Sologamy, a wedding ceremony where people marry themselves, has been a growing trend in the West over the past few years. It has now reached Indian shores.
The traditional Hindu ceremony of the point of forgiveness is due to take place on the evening of June 11 at a temple in the city of Vadodara in the western state of Gujarat.
Dressed in her red bridal garb, with henna in her hands and vermilion powder in the hair parting, the bride will perform the customary seven rounds around the sacred fire; she tells me over the phone from her home.
Pre-wedding rituals such as Haldi (where turmeric mixed with oil is applied to the bride) and Sangeet (music and dance) will be held earlier. After marriage, she will go to Goa for a two-week honeymoon.
The only missing ingredient from all the ceremonies would be a groom. This is because Ms Bindu plans to “marry” herself in what is probably going to be the first case of monogamous marriage in India.
“Many people tell me I’m a great catch,” the 24-year-old sociology student and a blogger said. “I tell them, ‘I caught myself.”
By marrying herself, Ms Bindu said, she would be dedicating her life to “self-love”.
“Self-marriage is a commitment to being there for yourself, to choosing the livelihood and lifestyle that will help you grow and blossom into the most alive, beautiful, and pleased person you can be.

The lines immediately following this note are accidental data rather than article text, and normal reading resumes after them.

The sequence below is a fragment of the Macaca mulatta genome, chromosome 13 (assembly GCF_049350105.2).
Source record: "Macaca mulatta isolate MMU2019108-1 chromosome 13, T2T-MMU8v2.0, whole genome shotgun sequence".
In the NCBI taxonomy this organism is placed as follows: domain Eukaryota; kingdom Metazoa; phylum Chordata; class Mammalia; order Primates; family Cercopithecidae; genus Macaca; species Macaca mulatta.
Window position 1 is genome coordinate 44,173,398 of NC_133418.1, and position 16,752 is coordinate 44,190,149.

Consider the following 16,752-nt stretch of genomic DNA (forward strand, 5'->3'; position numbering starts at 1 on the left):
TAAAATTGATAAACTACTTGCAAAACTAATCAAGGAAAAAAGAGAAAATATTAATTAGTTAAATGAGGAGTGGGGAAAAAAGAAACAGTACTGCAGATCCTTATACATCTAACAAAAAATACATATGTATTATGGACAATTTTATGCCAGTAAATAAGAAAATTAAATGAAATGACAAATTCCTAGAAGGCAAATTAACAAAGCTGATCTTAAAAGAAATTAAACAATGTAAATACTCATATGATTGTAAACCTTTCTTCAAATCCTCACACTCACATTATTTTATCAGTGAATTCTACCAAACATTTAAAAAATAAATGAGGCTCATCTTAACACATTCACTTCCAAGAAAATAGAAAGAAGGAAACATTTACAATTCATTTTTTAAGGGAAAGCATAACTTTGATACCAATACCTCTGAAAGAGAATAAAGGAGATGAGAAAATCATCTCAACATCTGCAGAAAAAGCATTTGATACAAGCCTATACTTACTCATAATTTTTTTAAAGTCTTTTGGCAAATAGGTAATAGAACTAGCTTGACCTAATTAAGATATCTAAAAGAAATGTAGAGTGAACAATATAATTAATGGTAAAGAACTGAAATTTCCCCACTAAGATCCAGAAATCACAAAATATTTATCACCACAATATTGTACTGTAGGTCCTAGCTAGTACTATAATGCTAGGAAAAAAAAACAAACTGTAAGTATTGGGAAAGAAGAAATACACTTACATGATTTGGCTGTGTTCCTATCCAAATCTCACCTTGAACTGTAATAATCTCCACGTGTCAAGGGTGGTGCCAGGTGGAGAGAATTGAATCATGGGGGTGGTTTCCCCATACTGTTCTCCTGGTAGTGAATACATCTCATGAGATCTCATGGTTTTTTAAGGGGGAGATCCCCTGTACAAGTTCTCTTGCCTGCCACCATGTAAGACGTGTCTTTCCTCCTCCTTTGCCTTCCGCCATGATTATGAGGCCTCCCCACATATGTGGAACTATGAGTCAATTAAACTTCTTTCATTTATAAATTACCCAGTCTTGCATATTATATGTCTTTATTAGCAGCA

“It’s my way of showing that I’m accepting all the different parts of me, especially the parts of myself that I have tried to deny or disown, such as my weaknesses – physical, mental or emotional. For me, this marriage is a deep act of self-acceptance. I’m trying to say that I accept myself – all of me, even the parts that don’t look pretty.”
Her family, Ms Bindu told me, has given their blessings and will be attending the ceremony along with her friends.
“My mom said, ‘Oh, you always think of something new.’ But my very open-minded parents took it in their stride. They said, ‘As long as it makes you happy, we’re fine with it,'” she added.
A debate has also started on this news on social media. Some applauded her, saying she would be an inspiration to many, but most people tried to wrap their heads around the concept of sologamy.
A woman on Twitter wondered what the need for marriage is if no one else is involved. Another said it looked like Ms Bindu was trying to run away from family responsibilities.
To her critics, Ms Bindu has “only one thing” to say: “I decide to marry who I want – whether it’s a man or a woman or myself. And by marrying myself, I want to normalise sologamy. I want to tell people that you come into the world alone and leave it alone. So who can love you more than yourself? If you fall, it’s you who are going to have to pick yourself up.”